مدل سازی تغییرات نوسانات ناگهانی: شواهدی از بازار سهام ژاپن و کره
|کد مقاله||سال انتشار||مقاله انگلیسی||ترجمه فارسی||تعداد کلمات|
|16138||2009||8 صفحه PDF||سفارش دهید||محاسبه نشده|
Publisher : Elsevier - Science Direct (الزویر - ساینس دایرکت)
Journal : Physica A: Statistical Mechanics and its Applications, Volume 388, Issue 17, 1 September 2009, Pages 3543–3550
In this study, we have investigated sudden changes in volatility and re-examined the persistence of volatility in Japanese and Korean stock markets during 1986–2008. Using the iterated cumulative sums of squares (ICSS) algorithm, we have determined that the identification of sudden changes is generally associated with global financial and political events. We have also demonstrated that controlling sudden changes effectively reduces the persistence of volatility or long memory and that incorporating information regarding sudden changes in variance improves the accuracy of estimating volatility dynamics and forecasting future volatility for researchers and investors.
The volatility of financial time series is affected substantially by infrequent sudden changes or regime shifts, corresponding to domestic, global economic and political events. Relationship between macroeconomic events and financial time series which we have analyzed in this paper is directly related with striking similarity in scaling behavior found in macroeconomic and financial time series ,  and . Such sudden changes result in persistence in time-varying conditional volatility  and . This persistent feature is a crucial component of asset risk management, investment portfolios, and the pricing of derivative securities, because its presence is closely connected to the predictability of volatility , , , , , , ,  and . Thus, our research focuses on the detection of sudden changes, and as such is of great importance to both investors and academics. The behavior of volatility has been extensively documented and modeled by a popular GARCH model and various extensions thereof. However, the GARCH approach is incapable of incorporating sudden changes and is also inappropriate for examinations of volatility persistence.1 Lastrapes  and Lamoureux and Lastrapes  have previously concluded that volatility persistence might be overestimated by ignoring deterministic regime shifts in the GARCH estimation. Inclan and Tiao  designed the iterated cumulative sums of squares (ICSS) algorithms, which identify time points at which sudden changes in variances occur. Aggarwal et al.  initially investigated large sudden shifts in the volatility of 10 emerging markets in Asia and Latin America, including Korea. They detected the time points of the sudden shifts using the ICSS algorithms, and then directly incorporated the impact of including sudden change dummies into the GARCH model. They concluded that accounting for sudden changes reduces the persistence in the GARCH model. Recently, several empirical studies have extended the methodology of Aggarwal et al.  using recent stock market data. For example, Malik et al.  have suggested that controlling regime shifts dramatically reduces volatility persistence in the Canadian stock market. Hammoudeh and Li  have examined significant reductions in volatility persistence for Gulf Cooperation Council (GCC) stock markets. Cheong  investigated the influence of structural breaks on a fractionally integrated GARCH (FIGARCH) volatility model in the Malaysian stock market. Wang and Moore  assessed the impact of sudden changes on volatility persistence in the transition economics of new members of the European Union (EU). The results of these studies unanimously support the notion that the incorporation of sudden changes into GARCH-type of models results in a significant reduction in the persistence of volatility in stock returns. This study re-examines the impacts of sudden changes on volatility persistence in Asian stock markets, namely Nikkei 225 of Tokyo Stock Exchange (TSE) and KOSPI 200 of Korean Exchange (KRX). The principal objectives of this study are twofold: First, in contrast to Aggarwal et al. , this study utilizes more recent weekly data covering the period from 1986 to 2008 (for Nikkei 225) and from 1990 to 2008 (for KOSPI 200). This period incorporates the growth and development of both markets, accompanied by a series of important sudden changes. Second, this study evaluates the impact of sudden changes on volatility persistence using GARCH and FIGARCH models. In particular, the incorporation of multiple changes into the FIGARCH model was conducted to assess the long memory (persistence) and structural changes inherent to stock markets. Some studies argued that sudden changes or structural breaks may give rise to spurious long memory in conditional variances ,  and . Thus, it is worth re-examining the issue of sudden changes vs. long memory in the volatility of stock market returns. The remainder of the paper is organized as follows. Section 2 briefly presents the methodology for the ICSS algorithm and for the GARCH and FIGARCH models. Section 3 describes the characteristics of the sample data. Section 4 provides the estimation results of the ICSS algorithm and the GARCH and FIGARCH models. The final section, Section 5, provides some concluding remarks.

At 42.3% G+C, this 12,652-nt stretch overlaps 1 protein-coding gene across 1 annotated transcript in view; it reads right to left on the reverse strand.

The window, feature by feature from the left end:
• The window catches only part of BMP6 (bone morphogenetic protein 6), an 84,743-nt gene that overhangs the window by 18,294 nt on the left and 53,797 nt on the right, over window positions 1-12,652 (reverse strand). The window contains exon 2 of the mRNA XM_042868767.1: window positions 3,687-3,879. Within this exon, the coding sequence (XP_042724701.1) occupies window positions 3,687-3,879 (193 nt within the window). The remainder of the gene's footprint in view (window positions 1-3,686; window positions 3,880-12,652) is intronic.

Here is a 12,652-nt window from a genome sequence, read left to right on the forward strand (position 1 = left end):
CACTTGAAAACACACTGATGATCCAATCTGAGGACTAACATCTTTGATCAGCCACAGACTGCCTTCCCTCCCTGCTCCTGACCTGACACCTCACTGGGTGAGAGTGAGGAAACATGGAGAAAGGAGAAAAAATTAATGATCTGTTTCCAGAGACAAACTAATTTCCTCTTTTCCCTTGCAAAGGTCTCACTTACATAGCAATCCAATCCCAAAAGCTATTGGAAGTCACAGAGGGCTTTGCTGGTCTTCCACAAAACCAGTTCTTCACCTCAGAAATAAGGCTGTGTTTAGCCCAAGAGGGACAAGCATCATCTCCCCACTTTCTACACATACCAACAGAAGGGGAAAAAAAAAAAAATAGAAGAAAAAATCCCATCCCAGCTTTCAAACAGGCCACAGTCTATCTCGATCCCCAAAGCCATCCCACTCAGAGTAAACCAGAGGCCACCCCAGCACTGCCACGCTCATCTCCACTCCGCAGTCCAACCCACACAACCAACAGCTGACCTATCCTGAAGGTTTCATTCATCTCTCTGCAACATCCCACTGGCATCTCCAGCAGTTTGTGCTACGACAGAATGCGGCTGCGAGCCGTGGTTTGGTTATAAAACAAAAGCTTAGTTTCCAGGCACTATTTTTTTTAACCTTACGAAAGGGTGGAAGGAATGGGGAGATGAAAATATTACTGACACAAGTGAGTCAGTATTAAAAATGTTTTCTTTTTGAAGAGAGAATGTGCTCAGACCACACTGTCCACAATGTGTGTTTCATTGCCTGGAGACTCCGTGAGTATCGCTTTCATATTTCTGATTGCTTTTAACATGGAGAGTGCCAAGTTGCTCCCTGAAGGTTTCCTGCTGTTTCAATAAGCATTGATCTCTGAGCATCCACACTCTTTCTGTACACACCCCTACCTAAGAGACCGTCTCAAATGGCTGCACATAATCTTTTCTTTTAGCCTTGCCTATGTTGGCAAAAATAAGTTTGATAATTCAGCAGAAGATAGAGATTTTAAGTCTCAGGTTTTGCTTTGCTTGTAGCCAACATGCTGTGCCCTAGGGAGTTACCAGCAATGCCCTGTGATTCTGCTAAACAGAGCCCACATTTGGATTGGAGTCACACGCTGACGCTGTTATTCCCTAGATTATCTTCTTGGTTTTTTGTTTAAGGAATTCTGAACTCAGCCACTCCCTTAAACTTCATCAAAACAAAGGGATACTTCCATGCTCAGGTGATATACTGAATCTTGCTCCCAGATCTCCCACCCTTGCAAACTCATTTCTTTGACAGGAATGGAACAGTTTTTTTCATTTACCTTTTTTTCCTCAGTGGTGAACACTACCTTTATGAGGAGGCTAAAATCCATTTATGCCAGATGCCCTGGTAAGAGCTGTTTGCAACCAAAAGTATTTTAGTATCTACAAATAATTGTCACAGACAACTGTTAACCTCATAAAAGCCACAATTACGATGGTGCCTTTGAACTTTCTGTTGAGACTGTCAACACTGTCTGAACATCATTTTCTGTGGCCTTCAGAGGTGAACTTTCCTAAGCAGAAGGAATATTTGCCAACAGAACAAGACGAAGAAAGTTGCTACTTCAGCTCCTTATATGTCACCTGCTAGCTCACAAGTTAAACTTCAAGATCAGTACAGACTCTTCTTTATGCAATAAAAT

نتیجه گیری انگلیسی
In this study, we have investigated sudden changes of volatility and re-examined the volatility persistence for the Nikkei 225 and KOSPI 200 returns. In an effort to assess the impact of sudden changes in volatility persistence, we identify the time points at which sudden changes in volatility occur, and then incorporate this information into the GARCH and FIGARCH models. Using the ICSS algorithm, the identification of sudden changes is largely associated with global financial and political events. For example, sudden changes in Nikkei 225 are corresponding to the U.S financial crash of 1987 Black Monday, the bubble of Nikkei 225, and recent global financial crisis, while the breakpoints of KOSPI 200 are identified by the 1997 Asian financial crisis, the 1998 Russian crisis, the September 11th 2001 terror attack, the 2003 Iraq war, and recent US financial crisis. In addition, when these sudden changes are incorporated into GARCH and FIGARCH models, the evidence of persistence or long memory has been vanished in the volatility of both markets. Thus, incorporating information on sudden changes in variance improves the accuracy of estimating volatility dynamics and forecasting future volatility for researchers and investors.